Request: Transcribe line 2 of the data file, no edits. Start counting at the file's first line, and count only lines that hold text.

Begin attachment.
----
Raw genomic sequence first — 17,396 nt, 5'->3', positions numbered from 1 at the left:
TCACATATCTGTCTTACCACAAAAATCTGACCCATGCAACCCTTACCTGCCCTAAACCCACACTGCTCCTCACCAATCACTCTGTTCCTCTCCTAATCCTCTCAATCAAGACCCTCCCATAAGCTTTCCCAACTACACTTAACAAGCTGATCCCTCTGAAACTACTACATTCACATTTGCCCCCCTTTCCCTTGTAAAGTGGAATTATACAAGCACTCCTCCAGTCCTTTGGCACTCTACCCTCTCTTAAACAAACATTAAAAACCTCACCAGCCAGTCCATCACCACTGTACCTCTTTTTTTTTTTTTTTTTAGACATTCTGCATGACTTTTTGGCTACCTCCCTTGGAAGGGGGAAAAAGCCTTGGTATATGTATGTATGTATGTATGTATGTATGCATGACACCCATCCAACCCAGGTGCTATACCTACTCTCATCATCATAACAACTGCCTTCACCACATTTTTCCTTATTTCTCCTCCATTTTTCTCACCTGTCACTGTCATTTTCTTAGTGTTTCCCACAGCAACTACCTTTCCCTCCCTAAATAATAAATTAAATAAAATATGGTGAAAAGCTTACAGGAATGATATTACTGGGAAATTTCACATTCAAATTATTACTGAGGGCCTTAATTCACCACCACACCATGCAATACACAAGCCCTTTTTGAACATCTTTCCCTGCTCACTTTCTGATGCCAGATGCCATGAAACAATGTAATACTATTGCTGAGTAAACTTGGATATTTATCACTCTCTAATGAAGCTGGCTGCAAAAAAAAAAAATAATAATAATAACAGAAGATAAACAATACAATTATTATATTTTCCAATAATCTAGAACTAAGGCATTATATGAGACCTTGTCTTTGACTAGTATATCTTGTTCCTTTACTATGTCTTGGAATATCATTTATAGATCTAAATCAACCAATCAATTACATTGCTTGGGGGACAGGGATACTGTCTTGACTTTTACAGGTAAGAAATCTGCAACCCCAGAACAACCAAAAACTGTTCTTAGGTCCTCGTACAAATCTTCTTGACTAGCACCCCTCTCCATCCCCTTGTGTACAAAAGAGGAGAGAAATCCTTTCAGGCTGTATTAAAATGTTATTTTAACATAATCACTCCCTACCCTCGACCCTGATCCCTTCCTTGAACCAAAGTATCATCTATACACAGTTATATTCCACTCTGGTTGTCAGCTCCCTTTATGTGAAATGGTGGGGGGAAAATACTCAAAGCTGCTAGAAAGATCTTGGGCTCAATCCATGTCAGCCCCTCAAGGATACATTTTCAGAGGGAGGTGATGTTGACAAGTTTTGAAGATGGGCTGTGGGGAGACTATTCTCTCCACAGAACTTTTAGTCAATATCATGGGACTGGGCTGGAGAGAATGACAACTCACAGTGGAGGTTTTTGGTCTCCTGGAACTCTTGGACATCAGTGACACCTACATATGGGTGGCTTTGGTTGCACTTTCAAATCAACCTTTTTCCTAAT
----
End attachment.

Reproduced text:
TCACATATCTGTCTTACCACAAAAATCTGACCCATGCAACCCTTACCTGCCCTAAACCCACACTGCTCCTCACCAATCACTCTGTTCCTCTCCTAATCCTCTCAATCAAGACCCTCCCATAAGCTTTCCCAACTACACTTAACAAGCTGATCCCTCTGAAACTACTACATTCACATTTGCCCCCCTTTCCCTTGTAAAGTGGAATTATACAAGCACTCCTCCAGTCCTTTGGCACTCTACCCTCTCTTAAACAAACATTAAAAACCTCACCAGCCAGTCCATCACCACTGTACCTCTTTTTTTTTTTTTTTTTAGACATTCTGCATGACTTTTTGGCTACCTCCCTTGGAAGGGGGAAAAAGCCTTGGTATATGTATGTATGTATGTATGTATGTATGCATGACACCCATCCAACCCAGGTGCTATACCTACTCTCATCATCATAACAACTGCCTTCACCACATTTTTCCTTATTTCTCCTCCATTTTTCTCACCTGTCACTGTCATTTTCTTAGTGTTTCCCACAGCAACTACCTTTCCCTCCCTAAATAATAAATTAAATAAAATATGGTGAAAAGCTTACAGGAATGATATTACTGGGAAATTTCACATTCAAATTATTACTGAGGGCCTTAATTCACCACCACACCATGCAATACACAAGCCCTTTTTGAACATCTTTCCCTGCTCACTTTCTGATGCCAGATGCCATGAAACAATGTAATACTATTGCTGAGTAAACTTGGATATTTATCACTCTCTAATGAAGCTGGCTGCAAAAAAAAAAAATAATAATAATAACAGAAGATAAACAATACAATTATTATATTTTCCAATAATCTAGAACTAAGGCATTATATGAGACCTTGTCTTTGACTAGTATATCTTGTTCCTTTACTATGTCTTGGAATATCATTTATAGATCTAAATCAACCAATCAATTACATTGCTTGGGGGACAGGGATACTGTCTTGACTTTTACAGGTAAGAAATCTGCAACCCCAGAACAACCAAAAACTGTTCTTAGGTCCTCGTACAAATCTTCTTGACTAGCACCCCTCTCCATCCCCTTGTGTACAAAAGAGGAGAGAAATCCTTTCAGGCTGTATTAAAATGTTATTTTAACATAATCACTCCCTACCCTCGACCCTGATCCCTTCCTTGAACCAAAGTATCATCTATACACAGTTATATTCCACTCTGGTTGTCAGCTCCCTTTATGTGAAATGGTGGGGGGAAAATACTCAAAGCTGCTAGAAAGATCTTGGGCTCAATCCATGTCAGCCCCTCAAGGATACATTTTCAGAGGGAGGTGATGTTGACAAGTTTTGAAGATGGGCTGTGGGGAGACTATTCTCTCCACAGAACTTTTAGTCAATATCATGGGACTGGGCTGGAGAGAATGACAACTCACAGTGGAGGTTTTTGGTCTCCTGGAACTCTTGGACATCAGTGACACCTACATATGGGTGGCTTTGGTTGCACTTTCAAATCAACCTTTTTCCTAAT